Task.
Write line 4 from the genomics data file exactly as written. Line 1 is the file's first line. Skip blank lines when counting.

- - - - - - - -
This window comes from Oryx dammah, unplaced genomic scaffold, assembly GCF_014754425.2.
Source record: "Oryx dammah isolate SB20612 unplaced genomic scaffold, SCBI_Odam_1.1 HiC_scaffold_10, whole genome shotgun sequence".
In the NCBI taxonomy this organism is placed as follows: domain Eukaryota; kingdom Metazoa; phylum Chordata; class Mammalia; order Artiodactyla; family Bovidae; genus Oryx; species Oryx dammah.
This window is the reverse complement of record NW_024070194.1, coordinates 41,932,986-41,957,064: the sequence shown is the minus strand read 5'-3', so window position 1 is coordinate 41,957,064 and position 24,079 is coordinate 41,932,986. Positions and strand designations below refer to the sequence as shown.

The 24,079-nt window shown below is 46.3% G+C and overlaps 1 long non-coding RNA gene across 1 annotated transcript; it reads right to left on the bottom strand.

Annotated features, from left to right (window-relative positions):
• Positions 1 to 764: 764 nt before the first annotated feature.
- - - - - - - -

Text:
This window is the reverse complement of record NW_024070194.1, coordinates 41,932,986-41,957,064: the sequence shown is the minus strand read 5'-3', so window position 1 is coordinate 41,957,064 and position 24,079 is coordinate 41,932,986. Positions and strand designations below refer to the sequence as shown.